Pas.: You're right, Laurencia; because, once they cease loving us, they're usually more ungrateful than the sparrows are to the peasants. In winter, when the cold keeps the fields frozen, they come down from the roofs, saying "Uncle, Uncle," and they even eat the bread crumbs off the table; but after the cold days are over and they see the field in blossom, they no longer come down saying "Uncle," but, forgetting the favors they have been given, they hop on the roofs saying "Jew, Jew." Well, that's the way men are: when they need us, we're their life, their being, their soul, their heart; but, when the glowing coals have died down, the former "aunts" become "Jewesses," and, instead of calling us "Aunt," they insult us.


(Continues...)

Excerpted from Fuenteovejuna by Lope de Vega, STANLEY APPELBAUM. Copyright © 2002 Dover Publications, Inc.. Excerpted by permission of Dover Publications, Inc..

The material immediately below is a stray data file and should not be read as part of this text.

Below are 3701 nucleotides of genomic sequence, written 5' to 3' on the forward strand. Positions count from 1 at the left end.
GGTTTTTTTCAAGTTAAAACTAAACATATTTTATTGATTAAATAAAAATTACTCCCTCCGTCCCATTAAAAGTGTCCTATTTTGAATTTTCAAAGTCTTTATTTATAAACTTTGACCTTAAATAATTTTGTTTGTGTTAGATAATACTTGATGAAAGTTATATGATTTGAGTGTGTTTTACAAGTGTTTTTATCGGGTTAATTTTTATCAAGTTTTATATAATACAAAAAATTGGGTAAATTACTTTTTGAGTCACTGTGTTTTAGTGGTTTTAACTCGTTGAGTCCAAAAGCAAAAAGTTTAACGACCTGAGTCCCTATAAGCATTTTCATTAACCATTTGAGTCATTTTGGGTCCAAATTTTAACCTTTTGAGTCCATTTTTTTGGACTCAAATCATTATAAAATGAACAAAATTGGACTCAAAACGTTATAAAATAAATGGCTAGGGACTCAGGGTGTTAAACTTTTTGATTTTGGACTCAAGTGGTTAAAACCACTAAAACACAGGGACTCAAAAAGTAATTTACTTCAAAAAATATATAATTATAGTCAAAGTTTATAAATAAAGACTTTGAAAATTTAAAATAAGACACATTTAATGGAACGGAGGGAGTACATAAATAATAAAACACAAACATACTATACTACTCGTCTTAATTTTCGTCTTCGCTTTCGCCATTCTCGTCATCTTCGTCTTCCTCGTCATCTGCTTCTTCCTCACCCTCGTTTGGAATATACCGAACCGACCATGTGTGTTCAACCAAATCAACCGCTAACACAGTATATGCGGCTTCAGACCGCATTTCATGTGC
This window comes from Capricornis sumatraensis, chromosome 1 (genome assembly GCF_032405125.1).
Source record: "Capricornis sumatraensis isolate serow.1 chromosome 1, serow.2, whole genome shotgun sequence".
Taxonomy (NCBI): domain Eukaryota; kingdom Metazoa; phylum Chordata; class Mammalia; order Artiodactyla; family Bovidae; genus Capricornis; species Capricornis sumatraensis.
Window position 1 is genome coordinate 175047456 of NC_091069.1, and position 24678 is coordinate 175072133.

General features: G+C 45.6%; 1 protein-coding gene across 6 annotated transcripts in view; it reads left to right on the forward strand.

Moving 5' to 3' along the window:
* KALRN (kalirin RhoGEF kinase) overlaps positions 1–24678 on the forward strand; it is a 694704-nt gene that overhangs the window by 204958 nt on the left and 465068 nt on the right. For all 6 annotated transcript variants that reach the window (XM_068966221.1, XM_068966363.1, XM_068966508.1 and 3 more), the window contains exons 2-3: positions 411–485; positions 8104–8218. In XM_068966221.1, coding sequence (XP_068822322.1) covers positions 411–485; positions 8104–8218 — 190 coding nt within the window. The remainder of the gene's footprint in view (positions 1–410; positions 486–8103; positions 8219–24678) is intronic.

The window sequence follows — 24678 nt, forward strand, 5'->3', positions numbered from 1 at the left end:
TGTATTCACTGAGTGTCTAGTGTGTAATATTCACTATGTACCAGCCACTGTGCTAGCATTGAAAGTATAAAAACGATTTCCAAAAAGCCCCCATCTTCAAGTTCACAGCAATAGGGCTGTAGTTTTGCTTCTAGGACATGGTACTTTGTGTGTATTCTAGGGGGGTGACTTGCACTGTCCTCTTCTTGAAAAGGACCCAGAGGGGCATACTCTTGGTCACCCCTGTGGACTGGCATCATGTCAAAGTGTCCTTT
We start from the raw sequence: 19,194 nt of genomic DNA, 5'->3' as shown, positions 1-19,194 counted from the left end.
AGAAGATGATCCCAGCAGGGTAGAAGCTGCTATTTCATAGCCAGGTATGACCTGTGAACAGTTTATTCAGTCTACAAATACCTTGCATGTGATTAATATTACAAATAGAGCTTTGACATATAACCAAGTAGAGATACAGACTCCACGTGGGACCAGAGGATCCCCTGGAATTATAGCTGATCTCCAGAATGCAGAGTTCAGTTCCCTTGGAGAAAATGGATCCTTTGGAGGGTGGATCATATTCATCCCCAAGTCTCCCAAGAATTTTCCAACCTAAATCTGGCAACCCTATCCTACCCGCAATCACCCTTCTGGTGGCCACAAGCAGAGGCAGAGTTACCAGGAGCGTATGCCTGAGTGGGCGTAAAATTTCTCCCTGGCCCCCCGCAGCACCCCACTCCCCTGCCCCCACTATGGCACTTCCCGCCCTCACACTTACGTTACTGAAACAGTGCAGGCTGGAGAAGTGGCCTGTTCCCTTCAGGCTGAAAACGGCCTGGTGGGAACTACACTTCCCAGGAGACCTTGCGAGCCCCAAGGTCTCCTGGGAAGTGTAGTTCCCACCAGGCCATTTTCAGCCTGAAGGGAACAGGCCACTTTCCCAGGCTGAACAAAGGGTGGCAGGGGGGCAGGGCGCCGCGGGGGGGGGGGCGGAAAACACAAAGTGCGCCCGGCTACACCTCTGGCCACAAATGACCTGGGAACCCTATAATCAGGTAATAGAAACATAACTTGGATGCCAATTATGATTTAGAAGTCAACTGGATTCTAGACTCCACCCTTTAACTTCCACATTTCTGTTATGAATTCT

All rights reserved. No part of this excerpt may be reproduced or reprinted without permission in writing from the publisher.
Excerpts are provided by Dial-A-Book Inc. solely for the personal use of visitors to this web site.

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Table of Contents

Contents

Introduction,
Fuenteovejuna / Fuenteovejuna,
Personas / Characters,
Acto primero / Act One,
Acto segundo / Act Two,
Acto tercero / Act Three,